Erosivity is the term used to describe the potential of raindrop impact, runoff from snowmelt, or water applied with an irrigation system rainstorm to detach and erode soil. At the smallest scale, erosion begins by one of two processes: raindrop impact and detachment, where a soil particle is physically dislodged and often broken into smaller pieces, or by slaking. The result from these two processes, which generally occur simultaneously, is that these smaller soil particles move downhill, and fill pores through the soil surface and low-detention areas. The result is decreased infiltration rates for water and loss of sites where water might pond and infiltrate.
Water that does not infiltrate collects in depressions. When the depression fills to the level of the lowest crack or opening between roughness elements (clods), water will flow to the next downslope depression. As volume builds, a small rivulet will form.
A joining of these rivulets forms a larger continuous channel called a rill. Rills are very efficient conduits for removing water and soil from hillslopes. Although the next step in this process depends on hillslope topography and the amount of rainfall, rills generally tend to connect geometrically downslope to become concentrated flow channels. Ephemeral gullies are concentrated flow channels that are small enough that subsequent tillage or management practices fill them with soil from the surrounding field. This type of erosion is common in fields cultivated for crop or pasture production, where the soil surface is bare for periods of a few weeks to several months.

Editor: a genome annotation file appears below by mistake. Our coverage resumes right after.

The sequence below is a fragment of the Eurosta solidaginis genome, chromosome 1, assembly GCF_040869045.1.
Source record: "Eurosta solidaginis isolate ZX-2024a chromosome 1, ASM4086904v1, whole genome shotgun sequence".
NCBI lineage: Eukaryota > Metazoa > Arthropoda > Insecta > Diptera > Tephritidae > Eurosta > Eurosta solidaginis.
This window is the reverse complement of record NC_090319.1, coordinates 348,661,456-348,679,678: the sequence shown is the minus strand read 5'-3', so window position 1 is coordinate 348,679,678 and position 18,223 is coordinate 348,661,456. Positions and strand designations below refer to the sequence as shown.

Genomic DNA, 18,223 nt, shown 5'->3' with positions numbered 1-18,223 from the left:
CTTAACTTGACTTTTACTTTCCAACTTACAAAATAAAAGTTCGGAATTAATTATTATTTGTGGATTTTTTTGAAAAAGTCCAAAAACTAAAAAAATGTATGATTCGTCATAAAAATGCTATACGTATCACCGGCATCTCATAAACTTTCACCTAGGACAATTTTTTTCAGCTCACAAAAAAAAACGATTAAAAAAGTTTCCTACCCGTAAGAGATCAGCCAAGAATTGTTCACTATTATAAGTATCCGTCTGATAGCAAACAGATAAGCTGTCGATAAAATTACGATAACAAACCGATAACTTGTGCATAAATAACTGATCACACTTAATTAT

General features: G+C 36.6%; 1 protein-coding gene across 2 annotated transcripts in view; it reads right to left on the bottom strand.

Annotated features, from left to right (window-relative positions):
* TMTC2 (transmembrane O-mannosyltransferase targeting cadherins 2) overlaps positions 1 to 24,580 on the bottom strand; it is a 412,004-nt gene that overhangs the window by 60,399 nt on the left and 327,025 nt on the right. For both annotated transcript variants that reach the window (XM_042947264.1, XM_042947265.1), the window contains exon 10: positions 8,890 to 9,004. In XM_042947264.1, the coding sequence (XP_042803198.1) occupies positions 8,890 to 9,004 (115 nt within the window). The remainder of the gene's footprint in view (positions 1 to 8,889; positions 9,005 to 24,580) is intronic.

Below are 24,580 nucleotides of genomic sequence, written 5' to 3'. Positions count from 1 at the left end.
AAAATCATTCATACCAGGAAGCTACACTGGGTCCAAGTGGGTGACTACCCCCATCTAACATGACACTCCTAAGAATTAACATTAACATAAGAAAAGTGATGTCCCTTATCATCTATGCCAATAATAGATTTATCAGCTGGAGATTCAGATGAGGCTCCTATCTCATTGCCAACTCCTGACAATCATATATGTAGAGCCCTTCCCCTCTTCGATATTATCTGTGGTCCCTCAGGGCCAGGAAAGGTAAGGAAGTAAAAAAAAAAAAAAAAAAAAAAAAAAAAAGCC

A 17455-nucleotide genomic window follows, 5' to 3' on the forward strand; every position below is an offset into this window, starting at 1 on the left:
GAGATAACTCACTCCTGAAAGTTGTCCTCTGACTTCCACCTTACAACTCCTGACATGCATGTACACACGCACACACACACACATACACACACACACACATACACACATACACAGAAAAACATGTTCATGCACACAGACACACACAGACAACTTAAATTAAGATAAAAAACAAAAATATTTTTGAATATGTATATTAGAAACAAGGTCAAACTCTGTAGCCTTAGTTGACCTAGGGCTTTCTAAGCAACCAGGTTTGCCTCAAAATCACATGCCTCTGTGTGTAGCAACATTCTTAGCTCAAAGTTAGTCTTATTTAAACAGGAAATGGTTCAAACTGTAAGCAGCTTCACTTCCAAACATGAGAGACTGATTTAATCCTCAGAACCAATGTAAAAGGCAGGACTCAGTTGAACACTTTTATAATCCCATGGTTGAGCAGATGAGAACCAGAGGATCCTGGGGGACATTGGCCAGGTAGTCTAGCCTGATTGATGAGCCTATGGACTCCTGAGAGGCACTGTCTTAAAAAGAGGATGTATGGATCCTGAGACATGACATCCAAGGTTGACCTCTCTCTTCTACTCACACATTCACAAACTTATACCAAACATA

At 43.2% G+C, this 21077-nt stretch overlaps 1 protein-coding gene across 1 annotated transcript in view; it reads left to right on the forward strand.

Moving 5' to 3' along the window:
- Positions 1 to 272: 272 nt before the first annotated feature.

The next type of erosion is the classic gully, which is an excavation that might start from an ephemeral gully or a decrease in the base elevation of an existing waterway. Full development is dependent on a lowered base elevation and the resulting over-fall and head-cutting processes to excavate large volumes of soil that can be washed away. Classic gullies are difficult and expensive to control or rehabilitate. They can divide cultivated lands into such small fields that they cannot be cultivated. Large areas of cropland abandoned in the Piedmont in the southeastern United States from 1860 through 1920
suffered extreme gully erosion. In the worst case, gullies can cause displacement of individual farmsteads and entire villages. Examples can be found in China and India. Smaller gullies are commonly seen where restrictive layers are found in timberland that has been converted to cropland.
Mass wasting processes are associated with hill and mountain slopes. Examples of erosion by mass wasting or mass movement occur as debris or mud flows, rotational slumps, and soil creep, descriptions of which can be found elsewhere. The impact these events have on ecological processes depends on their magnitude, extent, and frequency. Large events, such as fall of debris and mudflows associated with volcanic eruptions, essentially change the ecological trajectory of the plant and animal communities in the areas affected. At smaller scales, large storms can create a multitude of small debris and mudflows or rotational slumps that cause local disturbance or destruction of plants and animals, but with the only lasting or chronic effect being the removal of the debris or mud deposited at the foot of a slope and in or near an active stream channel. The process of soil creep brought on by the process of soil saturation in conjunction with soil over impeding layers of soil profile (physical feature or frozen soil), while chronic, tends to occur at a rate that influences but does not disrupt plant and animal communities.
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